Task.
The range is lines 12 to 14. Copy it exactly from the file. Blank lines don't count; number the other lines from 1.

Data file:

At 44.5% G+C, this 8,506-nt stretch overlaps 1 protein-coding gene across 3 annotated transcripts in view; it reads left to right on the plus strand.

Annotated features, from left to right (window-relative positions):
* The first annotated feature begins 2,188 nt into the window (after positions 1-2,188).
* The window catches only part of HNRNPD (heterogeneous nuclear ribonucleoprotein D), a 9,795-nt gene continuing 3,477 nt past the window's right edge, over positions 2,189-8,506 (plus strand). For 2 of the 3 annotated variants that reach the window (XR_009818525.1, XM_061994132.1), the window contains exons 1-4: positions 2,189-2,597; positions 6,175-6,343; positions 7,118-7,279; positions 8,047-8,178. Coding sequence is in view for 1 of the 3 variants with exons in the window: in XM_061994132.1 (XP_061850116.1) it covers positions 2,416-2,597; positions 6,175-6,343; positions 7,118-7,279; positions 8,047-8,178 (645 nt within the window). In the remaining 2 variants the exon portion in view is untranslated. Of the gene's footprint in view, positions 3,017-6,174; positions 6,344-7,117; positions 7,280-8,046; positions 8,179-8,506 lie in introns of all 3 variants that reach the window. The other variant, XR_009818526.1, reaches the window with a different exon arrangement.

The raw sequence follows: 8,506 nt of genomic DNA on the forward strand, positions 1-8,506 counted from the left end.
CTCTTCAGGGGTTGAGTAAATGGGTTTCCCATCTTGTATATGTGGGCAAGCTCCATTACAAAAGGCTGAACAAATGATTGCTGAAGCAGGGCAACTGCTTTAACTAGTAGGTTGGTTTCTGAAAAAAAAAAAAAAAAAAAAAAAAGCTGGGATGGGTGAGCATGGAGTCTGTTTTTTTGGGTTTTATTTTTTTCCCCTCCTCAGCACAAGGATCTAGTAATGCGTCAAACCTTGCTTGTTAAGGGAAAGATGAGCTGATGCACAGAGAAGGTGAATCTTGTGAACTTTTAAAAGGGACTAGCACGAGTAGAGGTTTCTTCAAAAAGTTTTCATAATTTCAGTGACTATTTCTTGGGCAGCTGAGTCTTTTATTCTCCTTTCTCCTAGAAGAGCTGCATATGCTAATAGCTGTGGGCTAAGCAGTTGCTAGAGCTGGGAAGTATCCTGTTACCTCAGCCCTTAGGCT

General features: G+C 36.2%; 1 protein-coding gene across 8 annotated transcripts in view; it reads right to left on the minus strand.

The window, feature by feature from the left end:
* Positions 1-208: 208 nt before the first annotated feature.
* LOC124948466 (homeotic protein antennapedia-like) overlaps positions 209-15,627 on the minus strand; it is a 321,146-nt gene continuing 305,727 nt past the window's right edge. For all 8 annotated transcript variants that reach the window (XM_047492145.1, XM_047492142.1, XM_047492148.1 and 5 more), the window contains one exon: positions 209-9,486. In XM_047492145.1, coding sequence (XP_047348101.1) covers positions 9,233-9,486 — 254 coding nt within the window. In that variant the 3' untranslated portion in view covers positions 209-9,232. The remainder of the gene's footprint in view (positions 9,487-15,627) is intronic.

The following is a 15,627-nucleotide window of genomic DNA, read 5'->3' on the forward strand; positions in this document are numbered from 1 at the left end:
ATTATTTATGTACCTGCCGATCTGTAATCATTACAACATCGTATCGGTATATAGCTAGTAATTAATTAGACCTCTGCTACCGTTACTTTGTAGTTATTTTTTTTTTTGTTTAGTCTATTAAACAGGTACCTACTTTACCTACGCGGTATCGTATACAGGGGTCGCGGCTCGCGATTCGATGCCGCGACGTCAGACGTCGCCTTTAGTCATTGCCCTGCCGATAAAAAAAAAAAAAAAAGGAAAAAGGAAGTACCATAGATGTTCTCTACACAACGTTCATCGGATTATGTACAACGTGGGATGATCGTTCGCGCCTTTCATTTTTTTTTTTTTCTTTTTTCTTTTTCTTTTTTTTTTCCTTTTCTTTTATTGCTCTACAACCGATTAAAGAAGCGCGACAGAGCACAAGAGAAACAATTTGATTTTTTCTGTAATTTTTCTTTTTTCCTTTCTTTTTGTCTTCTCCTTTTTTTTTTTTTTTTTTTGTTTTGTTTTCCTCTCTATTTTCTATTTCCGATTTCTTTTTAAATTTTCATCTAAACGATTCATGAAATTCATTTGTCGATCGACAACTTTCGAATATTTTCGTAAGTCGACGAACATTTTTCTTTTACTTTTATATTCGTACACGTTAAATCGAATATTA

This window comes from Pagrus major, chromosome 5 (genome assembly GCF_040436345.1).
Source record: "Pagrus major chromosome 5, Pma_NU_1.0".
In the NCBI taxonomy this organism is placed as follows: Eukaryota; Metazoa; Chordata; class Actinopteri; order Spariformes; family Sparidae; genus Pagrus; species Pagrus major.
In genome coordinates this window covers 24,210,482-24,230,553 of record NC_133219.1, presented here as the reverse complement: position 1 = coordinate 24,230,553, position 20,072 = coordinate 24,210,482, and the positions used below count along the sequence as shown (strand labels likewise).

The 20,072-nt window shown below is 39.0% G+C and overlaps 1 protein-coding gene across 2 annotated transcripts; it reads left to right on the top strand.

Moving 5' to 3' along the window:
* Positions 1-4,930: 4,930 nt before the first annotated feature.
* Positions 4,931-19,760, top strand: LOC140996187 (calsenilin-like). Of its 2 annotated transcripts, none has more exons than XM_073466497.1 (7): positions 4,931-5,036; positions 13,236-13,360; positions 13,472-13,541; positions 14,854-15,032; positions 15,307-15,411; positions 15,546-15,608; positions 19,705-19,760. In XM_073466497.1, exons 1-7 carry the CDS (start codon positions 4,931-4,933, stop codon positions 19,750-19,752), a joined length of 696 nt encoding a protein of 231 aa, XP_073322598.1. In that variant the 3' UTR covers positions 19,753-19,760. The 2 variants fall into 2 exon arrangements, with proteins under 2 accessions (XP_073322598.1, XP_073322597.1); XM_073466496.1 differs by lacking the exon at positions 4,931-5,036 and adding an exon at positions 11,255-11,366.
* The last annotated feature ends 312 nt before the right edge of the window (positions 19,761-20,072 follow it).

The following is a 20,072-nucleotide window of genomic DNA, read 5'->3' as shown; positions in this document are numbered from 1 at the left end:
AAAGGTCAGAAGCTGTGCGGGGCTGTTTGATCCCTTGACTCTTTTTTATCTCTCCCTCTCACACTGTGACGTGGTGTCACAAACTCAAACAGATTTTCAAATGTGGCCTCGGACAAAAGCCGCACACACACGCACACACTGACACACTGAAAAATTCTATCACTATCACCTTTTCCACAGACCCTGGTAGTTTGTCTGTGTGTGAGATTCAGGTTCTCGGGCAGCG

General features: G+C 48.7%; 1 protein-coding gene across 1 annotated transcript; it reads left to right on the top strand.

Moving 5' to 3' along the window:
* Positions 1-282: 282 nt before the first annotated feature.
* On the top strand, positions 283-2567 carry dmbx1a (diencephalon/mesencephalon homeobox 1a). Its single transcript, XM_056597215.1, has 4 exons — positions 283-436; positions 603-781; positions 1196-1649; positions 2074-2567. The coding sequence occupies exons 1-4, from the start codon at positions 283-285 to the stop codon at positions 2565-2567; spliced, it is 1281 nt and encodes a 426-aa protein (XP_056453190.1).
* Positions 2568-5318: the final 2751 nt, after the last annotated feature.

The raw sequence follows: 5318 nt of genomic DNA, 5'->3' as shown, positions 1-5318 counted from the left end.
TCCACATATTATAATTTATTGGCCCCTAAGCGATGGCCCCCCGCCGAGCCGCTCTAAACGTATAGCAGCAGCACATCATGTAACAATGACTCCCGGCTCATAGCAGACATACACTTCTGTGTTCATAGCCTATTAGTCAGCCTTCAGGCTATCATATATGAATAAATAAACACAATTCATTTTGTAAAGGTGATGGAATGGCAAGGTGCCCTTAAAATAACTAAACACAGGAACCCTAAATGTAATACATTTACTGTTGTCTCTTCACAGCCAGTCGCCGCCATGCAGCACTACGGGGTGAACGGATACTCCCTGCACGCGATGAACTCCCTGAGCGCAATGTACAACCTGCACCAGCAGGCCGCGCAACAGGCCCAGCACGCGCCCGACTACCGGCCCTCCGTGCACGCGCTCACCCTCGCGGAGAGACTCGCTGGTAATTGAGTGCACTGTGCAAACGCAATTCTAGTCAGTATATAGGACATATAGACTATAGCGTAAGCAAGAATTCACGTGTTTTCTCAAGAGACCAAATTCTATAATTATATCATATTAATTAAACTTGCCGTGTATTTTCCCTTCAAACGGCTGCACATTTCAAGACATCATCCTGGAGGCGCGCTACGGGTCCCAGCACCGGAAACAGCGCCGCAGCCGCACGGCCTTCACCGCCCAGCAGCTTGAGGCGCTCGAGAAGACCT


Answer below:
ATTATTTATGTACCTGCCGATCTGTAATCATTACAACATCGTATCGGTATATAGCTAGTAATTAATTAGACCTCTGCTACCGTTACTTTGTAGTTATTTTTTTTTTTGTTTAGTCTATTAAACAGGTACCTACTTTACCTACGCGGTATCGTATACAGGGGTCGCGGCTCGCGATTCGATGCCGCGACGTCAGACGTCGCCTTTAGTCATTGCCCTGCCGATAAAAAAAAAAAAAAAAGGAAAAAGGAAGTACCATAGATGTTCTCTACACAACGTTCATCGGATTATGTACAACGTGGGATGATCGTTCGCGCCTTTCATTTTTTTTTTTTTCTTTTTTCTTTTTCTTTTTTTTTTCCTTTTCTTTTATTGCTCTACAACCGATTAAAGAAGCGCGACAGAGCACAAGAGAAACAATTTGATTTTTTCTGTAATTTTTCTTTTTTCCTTTCTTTTTGTCTTCTCCTTTTTTTTTTTTTTTTTTTGTTTTGTTTTCCTCTCTATTTTCTATTTCCGATTTCTTTTTAAATTTTCATCTAAACGATTCATGAAATTCATTTGTCGATCGACAACTTTCGAATATTTTCGTAAGTCGACGAACATTTTTCTTTTACTTTTATATTCGTACACGTTAAATCGAATATTA

This window comes from Pagrus major, chromosome 5 (genome assembly GCF_040436345.1).
Source record: "Pagrus major chromosome 5, Pma_NU_1.0".